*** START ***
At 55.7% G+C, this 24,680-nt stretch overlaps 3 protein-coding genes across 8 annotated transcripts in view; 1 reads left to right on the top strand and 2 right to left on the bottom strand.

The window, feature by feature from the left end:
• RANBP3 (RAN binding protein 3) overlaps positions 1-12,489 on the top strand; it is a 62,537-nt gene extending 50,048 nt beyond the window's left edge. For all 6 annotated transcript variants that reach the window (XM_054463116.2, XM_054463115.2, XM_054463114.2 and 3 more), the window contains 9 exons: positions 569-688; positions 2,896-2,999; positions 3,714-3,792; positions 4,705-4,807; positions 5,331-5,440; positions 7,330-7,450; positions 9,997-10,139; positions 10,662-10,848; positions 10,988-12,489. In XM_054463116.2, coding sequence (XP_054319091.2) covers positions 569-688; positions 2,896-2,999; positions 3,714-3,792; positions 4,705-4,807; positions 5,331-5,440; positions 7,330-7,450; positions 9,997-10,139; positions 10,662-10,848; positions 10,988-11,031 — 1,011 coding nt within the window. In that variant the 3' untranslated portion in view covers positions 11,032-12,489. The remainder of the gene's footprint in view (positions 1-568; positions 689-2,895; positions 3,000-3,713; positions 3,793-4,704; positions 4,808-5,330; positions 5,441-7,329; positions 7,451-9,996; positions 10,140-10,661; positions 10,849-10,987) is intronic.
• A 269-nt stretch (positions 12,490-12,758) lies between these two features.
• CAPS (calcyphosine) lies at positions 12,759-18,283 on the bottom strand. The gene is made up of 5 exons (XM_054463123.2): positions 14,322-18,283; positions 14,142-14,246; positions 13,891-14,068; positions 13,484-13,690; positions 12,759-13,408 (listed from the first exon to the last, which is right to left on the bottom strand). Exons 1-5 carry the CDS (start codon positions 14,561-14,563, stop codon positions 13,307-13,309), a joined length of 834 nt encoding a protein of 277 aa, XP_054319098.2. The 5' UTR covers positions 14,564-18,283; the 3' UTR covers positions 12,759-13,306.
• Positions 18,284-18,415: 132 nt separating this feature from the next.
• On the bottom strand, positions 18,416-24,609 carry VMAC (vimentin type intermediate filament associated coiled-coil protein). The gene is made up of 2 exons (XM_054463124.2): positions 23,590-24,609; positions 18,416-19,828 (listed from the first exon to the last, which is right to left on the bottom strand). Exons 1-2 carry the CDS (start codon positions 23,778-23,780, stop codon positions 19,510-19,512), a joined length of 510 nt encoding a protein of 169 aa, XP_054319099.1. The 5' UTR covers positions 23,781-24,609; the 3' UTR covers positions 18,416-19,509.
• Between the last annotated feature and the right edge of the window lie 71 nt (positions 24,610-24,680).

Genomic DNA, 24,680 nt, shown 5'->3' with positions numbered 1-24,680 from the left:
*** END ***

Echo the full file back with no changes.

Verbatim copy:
At 55.7% G+C, this 24,680-nt stretch overlaps 3 protein-coding genes across 8 annotated transcripts in view; 1 reads left to right on the top strand and 2 right to left on the bottom strand.

The window, feature by feature from the left end:
• RANBP3 (RAN binding protein 3) overlaps positions 1-12,489 on the top strand; it is a 62,537-nt gene extending 50,048 nt beyond the window's left edge. For all 6 annotated transcript variants that reach the window (XM_054463116.2, XM_054463115.2, XM_054463114.2 and 3 more), the window contains 9 exons: positions 569-688; positions 2,896-2,999; positions 3,714-3,792; positions 4,705-4,807; positions 5,331-5,440; positions 7,330-7,450; positions 9,997-10,139; positions 10,662-10,848; positions 10,988-12,489. In XM_054463116.2, coding sequence (XP_054319091.2) covers positions 569-688; positions 2,896-2,999; positions 3,714-3,792; positions 4,705-4,807; positions 5,331-5,440; positions 7,330-7,450; positions 9,997-10,139; positions 10,662-10,848; positions 10,988-11,031 — 1,011 coding nt within the window. In that variant the 3' untranslated portion in view covers positions 11,032-12,489. The remainder of the gene's footprint in view (positions 1-568; positions 689-2,895; positions 3,000-3,713; positions 3,793-4,704; positions 4,808-5,330; positions 5,441-7,329; positions 7,451-9,996; positions 10,140-10,661; positions 10,849-10,987) is intronic.
• A 269-nt stretch (positions 12,490-12,758) lies between these two features.
• CAPS (calcyphosine) lies at positions 12,759-18,283 on the bottom strand. The gene is made up of 5 exons (XM_054463123.2): positions 14,322-18,283; positions 14,142-14,246; positions 13,891-14,068; positions 13,484-13,690; positions 12,759-13,408 (listed from the first exon to the last, which is right to left on the bottom strand). Exons 1-5 carry the CDS (start codon positions 14,561-14,563, stop codon positions 13,307-13,309), a joined length of 834 nt encoding a protein of 277 aa, XP_054319098.2. The 5' UTR covers positions 14,564-18,283; the 3' UTR covers positions 12,759-13,306.
• Positions 18,284-18,415: 132 nt separating this feature from the next.
• On the bottom strand, positions 18,416-24,609 carry VMAC (vimentin type intermediate filament associated coiled-coil protein). The gene is made up of 2 exons (XM_054463124.2): positions 23,590-24,609; positions 18,416-19,828 (listed from the first exon to the last, which is right to left on the bottom strand). Exons 1-2 carry the CDS (start codon positions 23,778-23,780, stop codon positions 19,510-19,512), a joined length of 510 nt encoding a protein of 169 aa, XP_054319099.1. The 5' UTR covers positions 23,781-24,609; the 3' UTR covers positions 18,416-19,509.
• Between the last annotated feature and the right edge of the window lie 71 nt (positions 24,610-24,680).

Genomic DNA, 24,680 nt, shown 5'->3' with positions numbered 1-24,680 from the left: